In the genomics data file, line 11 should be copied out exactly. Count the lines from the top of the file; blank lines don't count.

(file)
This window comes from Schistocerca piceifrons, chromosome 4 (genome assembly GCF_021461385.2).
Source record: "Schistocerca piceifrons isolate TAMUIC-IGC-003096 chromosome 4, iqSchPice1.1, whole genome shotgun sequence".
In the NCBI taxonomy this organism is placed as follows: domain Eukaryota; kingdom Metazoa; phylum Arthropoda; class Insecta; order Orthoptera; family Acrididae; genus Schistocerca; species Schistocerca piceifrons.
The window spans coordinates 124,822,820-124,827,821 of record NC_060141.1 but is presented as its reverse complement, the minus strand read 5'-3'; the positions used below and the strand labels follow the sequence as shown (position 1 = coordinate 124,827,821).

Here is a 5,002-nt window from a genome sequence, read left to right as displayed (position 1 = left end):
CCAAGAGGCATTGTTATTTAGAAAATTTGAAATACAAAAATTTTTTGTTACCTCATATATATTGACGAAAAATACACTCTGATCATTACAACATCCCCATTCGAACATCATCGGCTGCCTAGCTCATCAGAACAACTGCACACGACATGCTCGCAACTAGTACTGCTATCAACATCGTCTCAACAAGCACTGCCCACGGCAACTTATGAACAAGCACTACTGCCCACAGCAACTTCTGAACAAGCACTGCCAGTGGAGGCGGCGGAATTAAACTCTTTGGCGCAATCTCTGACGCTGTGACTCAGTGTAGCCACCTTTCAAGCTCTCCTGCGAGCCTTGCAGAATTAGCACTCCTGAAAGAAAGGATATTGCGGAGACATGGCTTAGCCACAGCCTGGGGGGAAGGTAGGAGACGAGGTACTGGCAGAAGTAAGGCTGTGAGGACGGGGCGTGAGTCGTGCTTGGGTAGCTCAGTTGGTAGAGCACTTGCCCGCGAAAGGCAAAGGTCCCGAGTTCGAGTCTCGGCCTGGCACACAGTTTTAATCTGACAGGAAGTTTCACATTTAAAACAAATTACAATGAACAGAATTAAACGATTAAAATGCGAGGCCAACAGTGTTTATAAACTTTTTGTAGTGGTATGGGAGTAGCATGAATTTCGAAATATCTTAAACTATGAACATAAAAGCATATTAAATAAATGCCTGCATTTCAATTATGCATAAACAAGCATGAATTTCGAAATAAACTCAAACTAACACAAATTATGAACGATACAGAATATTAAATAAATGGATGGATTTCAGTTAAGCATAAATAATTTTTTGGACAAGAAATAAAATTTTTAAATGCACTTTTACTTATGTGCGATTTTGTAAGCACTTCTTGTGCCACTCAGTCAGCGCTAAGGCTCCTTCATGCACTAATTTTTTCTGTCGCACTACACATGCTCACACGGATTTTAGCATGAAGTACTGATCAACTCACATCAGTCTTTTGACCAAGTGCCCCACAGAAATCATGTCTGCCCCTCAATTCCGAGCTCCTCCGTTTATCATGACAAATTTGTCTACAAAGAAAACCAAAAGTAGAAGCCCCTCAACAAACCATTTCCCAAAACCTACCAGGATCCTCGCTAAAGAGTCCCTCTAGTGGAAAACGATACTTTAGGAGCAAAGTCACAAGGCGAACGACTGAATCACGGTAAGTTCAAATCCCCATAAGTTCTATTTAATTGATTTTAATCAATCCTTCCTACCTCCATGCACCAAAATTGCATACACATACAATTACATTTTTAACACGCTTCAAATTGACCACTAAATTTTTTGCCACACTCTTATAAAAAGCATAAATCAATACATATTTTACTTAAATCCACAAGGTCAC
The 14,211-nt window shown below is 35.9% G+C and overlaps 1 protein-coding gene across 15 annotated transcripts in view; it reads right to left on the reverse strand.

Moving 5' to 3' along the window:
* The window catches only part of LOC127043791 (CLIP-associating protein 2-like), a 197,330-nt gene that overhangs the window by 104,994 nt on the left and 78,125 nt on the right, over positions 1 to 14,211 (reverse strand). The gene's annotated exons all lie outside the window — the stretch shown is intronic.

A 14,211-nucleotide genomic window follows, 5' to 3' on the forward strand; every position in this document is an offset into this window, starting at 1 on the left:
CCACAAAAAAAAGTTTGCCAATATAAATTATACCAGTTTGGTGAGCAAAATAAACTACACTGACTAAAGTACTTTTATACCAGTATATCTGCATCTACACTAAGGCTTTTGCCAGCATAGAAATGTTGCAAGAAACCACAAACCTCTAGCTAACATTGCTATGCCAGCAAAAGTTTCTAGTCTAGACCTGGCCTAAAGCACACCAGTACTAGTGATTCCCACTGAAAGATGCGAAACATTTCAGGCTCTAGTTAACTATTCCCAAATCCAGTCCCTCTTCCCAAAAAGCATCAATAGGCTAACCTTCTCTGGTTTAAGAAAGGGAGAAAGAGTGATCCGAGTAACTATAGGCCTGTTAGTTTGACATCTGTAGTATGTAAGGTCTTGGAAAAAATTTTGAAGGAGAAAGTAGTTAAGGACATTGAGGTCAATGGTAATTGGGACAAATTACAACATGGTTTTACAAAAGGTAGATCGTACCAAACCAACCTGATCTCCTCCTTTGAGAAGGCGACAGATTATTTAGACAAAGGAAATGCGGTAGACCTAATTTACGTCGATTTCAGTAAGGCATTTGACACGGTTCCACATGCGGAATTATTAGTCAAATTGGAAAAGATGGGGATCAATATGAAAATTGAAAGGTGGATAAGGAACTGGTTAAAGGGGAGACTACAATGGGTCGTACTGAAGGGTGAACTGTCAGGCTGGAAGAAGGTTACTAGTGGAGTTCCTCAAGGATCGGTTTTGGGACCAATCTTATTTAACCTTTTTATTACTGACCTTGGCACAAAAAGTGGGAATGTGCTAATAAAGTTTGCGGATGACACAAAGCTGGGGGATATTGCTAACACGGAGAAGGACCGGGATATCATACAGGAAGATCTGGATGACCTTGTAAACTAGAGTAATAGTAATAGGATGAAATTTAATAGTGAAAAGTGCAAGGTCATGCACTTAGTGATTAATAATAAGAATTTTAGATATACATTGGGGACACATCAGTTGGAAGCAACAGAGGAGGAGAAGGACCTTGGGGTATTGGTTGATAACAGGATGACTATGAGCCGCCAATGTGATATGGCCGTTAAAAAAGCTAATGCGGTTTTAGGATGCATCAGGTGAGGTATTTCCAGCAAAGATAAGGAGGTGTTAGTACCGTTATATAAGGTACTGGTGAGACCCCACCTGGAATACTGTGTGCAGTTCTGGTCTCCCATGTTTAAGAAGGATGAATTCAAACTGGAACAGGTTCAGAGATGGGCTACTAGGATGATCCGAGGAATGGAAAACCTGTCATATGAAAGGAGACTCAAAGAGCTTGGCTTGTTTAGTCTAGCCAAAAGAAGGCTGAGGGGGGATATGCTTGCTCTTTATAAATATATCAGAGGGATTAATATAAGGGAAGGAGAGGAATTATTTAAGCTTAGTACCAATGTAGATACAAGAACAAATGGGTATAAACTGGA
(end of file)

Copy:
CCACAAAAAAAAGTTTGCCAATATAAATTATACCAGTTTGGTGAGCAAAATAAACTACACTGACTAAAGTACTTTTATACCAGTATATCTGCATCTACACTAAGGCTTTTGCCAGCATAGAAATGTTGCAAGAAACCACAAACCTCTAGCTAACATTGCTATGCCAGCAAAAGTTTCTAGTCTAGACCTGGCCTAAAGCACACCAGTACTAGTGATTCCCACTGAAAGATGCGAAACATTTCAGGCTCTAGTTAACTATTCCCAAATCCAGTCCCTCTTCCCAAAAAGCATCAATAGGCTAACCTTCTCTGGTTTAAGAAAGGGAGAAAGAGTGATCCGAGTAACTATAGGCCTGTTAGTTTGACATCTGTAGTATGTAAGGTCTTGGAAAAAATTTTGAAGGAGAAAGTAGTTAAGGACATTGAGGTCAATGGTAATTGGGACAAATTACAACATGGTTTTACAAAAGGTAGATCGTACCAAACCAACCTGATCTCCTCCTTTGAGAAGGCGACAGATTATTTAGACAAAGGAAATGCGGTAGACCTAATTTACGTCGATTTCAGTAAGGCATTTGACACGGTTCCACATGCGGAATTATTAGTCAAATTGGAAAAGATGGGGATCAATATGAAAATTGAAAGGTGGATAAGGAACTGGTTAAAGGGGAGACTACAATGGGTCGTACTGAAGGGTGAACTGTCAGGCTGGAAGAAGGTTACTAGTGGAGTTCCTCAAGGATCGGTTTTGGGACCAATCTTATTTAACCTTTTTATTACTGACCTTGGCACAAAAAGTGGGAATGTGCTAATAAAGTTTGCGGATGACACAAAGCTGGGGGATATTGCTAACACGGAGAAGGACCGGGATATCATACAGGAAGATCTGGATGACCTTGTAAACTAGAGTAATAGTAATAGGATGAAATTTAATAGTGAAAAGTGCAAGGTCATGCACTTAGTGATTAATAATAAGAATTTTAGATATACATTGGGGACACATCAGTTGGAAGCAACAGAGGAGGAGAAGGACCTTGGGGTATTGGTTGATAACAGGATGACTATGAGCCGCCAATGTGATATGGCCGTTAAAAAAGCTAATGCGGTTTTAGGATGCATCAGGTGAGGTATTTCCAGCAAAGATAAGGAGGTGTTAGTACCGTTATATAAGGTACTGGTGAGACCCCACCTGGAATACTGTGTGCAGTTCTGGTCTCCCATGTTTAAGAAGGATGAATTCAAACTGGAACAGGTTCAGAGATGGGCTACTAGGATGATCCGAGGAATGGAAAACCTGTCATATGAAAGGAGACTCAAAGAGCTTGGCTTGTTTAGTCTAGCCAAAAGAAGGCTGAGGGGGGATATGCTTGCTCTTTATAAATATATCAGAGGGATTAATATAAGGGAAGGAGAGGAATTATTTAAGCTTAGTACCAATGTAGATACAAGAACAAATGGGTATAAACTGGA